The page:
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US broadband providers to begin providing new comparison labels

FILE PHOTO: The Verizon logo is seen on the 375 Pearl Street building in Manhattan, New York City

By David Shepardson

WASHINGTON (Reuters) - Major U.S. broadband internet providers must start displaying information similar to nutrition labels on food products to help consumers shop for services starting on April 10, under new rules from the Federal Communications Commission (FCC).

Verizon Communications said it will begin providing the labels on Wednesday. The FCC first moved to mandate the labels in 2022. Smaller providers will be required to provide labels starting in October.

The rules require broadband providers to display, at the point of sale, labels that show prices, speeds, fees and data allowances for both wireless and wired products.

Verizon Chief Customer Experience Officer Brian Higgins said in an interview the labels will help consumers make "an equal comparison" between product offerings, speeds and fees.

Higgins said standardized labels across the industry "make it easier for customers to do a comparison of which provider is going to be the best fit for their needs." He said customers will still need to research various bundling offers across carriers.

The labels were first unveiled as a voluntary program in 2016. Congress ordered the FCC to mandate them under the 2021 infrastructure law.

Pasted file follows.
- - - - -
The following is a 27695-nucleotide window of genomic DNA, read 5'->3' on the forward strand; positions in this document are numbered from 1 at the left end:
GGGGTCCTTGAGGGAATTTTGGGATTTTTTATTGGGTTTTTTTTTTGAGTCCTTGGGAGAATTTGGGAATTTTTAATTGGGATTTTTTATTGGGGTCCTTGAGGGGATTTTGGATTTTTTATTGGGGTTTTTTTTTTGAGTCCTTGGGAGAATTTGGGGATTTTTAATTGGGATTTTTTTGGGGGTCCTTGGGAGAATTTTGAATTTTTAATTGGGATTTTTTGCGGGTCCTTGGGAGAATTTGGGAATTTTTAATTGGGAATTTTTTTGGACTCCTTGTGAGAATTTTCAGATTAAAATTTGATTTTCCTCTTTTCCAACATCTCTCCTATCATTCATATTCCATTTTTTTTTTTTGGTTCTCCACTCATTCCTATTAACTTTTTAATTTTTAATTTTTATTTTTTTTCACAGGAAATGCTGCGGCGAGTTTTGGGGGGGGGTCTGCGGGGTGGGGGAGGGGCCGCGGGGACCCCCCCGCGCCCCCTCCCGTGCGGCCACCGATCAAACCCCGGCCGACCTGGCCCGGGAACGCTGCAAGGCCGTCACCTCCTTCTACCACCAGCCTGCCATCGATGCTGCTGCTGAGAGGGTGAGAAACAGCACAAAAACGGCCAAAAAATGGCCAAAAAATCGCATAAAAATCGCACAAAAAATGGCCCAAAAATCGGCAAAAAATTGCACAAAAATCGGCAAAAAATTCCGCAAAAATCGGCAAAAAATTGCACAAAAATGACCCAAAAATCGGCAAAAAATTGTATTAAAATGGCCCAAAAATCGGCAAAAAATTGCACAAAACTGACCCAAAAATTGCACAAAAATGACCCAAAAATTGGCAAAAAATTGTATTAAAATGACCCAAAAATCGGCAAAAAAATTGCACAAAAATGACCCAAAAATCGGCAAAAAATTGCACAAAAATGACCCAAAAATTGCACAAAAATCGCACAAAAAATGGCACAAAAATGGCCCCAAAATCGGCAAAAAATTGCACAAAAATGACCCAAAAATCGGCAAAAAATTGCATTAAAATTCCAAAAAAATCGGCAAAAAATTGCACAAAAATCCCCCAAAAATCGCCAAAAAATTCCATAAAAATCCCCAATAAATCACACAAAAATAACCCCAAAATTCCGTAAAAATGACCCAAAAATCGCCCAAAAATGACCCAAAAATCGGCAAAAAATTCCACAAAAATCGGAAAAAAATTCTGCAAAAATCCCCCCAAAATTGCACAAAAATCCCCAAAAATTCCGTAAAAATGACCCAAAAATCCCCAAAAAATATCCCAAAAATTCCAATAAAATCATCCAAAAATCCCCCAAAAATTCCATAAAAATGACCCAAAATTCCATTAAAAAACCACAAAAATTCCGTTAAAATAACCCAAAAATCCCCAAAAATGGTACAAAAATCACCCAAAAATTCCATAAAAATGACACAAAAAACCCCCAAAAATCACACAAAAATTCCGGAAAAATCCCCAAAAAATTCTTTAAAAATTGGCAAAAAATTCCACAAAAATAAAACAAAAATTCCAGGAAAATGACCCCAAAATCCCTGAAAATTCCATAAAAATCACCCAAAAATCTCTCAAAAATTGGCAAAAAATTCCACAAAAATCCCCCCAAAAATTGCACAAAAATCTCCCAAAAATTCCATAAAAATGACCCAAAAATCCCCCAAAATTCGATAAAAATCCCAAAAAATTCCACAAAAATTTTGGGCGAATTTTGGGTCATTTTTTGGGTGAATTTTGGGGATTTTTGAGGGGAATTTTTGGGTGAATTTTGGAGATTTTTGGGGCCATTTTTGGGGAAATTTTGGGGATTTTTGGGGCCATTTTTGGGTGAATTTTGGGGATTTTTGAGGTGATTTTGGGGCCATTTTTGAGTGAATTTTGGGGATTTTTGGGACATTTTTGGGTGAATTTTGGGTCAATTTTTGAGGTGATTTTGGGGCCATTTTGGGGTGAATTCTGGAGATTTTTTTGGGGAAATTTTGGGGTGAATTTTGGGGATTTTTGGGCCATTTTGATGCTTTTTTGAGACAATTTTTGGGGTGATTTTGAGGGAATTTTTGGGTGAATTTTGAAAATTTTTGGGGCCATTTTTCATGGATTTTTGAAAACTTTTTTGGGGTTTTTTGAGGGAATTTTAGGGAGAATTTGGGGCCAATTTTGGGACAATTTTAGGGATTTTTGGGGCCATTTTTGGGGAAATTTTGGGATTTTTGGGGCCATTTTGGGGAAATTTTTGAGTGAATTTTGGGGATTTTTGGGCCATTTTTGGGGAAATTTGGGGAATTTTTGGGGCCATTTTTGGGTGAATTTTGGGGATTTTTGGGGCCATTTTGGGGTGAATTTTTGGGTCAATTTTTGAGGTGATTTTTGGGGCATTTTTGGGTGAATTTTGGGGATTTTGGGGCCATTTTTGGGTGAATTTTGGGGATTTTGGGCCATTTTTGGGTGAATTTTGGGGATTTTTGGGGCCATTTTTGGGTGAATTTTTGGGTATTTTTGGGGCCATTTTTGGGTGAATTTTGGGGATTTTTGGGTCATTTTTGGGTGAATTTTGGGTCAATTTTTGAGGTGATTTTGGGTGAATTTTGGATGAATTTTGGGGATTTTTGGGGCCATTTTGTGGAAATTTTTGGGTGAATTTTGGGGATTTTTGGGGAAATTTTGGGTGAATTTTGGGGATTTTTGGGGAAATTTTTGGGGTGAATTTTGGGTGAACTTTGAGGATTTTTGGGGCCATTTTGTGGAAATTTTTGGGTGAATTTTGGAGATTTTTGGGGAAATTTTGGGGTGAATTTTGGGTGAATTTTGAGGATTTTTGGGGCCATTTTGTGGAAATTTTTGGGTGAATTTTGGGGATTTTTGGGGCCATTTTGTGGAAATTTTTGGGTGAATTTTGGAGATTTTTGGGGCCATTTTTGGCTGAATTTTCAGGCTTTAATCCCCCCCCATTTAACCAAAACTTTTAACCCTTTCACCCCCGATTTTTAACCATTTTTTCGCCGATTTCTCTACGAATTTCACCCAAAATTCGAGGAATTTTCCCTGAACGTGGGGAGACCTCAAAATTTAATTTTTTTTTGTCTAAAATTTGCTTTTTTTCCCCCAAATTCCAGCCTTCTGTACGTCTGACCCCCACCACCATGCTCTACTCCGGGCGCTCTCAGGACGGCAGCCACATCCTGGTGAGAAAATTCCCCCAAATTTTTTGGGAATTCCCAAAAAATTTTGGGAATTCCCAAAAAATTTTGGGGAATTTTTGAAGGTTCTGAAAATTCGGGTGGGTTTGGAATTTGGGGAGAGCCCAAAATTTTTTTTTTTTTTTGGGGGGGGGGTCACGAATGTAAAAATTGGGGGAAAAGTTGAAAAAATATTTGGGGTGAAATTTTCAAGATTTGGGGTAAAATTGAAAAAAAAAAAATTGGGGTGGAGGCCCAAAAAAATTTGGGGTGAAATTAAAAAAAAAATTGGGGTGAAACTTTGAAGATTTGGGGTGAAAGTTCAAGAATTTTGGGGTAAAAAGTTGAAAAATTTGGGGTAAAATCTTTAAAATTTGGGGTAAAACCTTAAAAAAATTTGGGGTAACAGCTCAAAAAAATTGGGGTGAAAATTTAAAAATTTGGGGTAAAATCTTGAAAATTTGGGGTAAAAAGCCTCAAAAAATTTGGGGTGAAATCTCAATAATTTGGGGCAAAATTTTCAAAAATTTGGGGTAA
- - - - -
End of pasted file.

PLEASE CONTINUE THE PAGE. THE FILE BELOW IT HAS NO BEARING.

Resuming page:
"Consumers will finally get information they can use to comparison shop, avoid junk fees, and make informed choices about which high-speed internet service is the best fit for their needs and budget," FCC Chair Jessica Rosenworcel said.

Labels must be fully displayed on main purchasing pages and "cannot be buried in multiple clicks or reduced to a link or icon that a consumer might miss," Rosenworcel added.

The FCC is addressing various pricing disclosure issues and this month adopted rules requiring cable and satellite TV providers to specify "all-in" prices prominently to end what the commission said was the "misleading practice of describing video programming costs as a tax, fee, or surcharge."

The FCC has also proposed to bar cable and satellite TV providers from charging consumers early-termination fees to exit contracts and to refund subscribers if they cancel prior to the end of a billing cycle.

(Reporting by David Shepardson; Editing by Christian Schmollinger)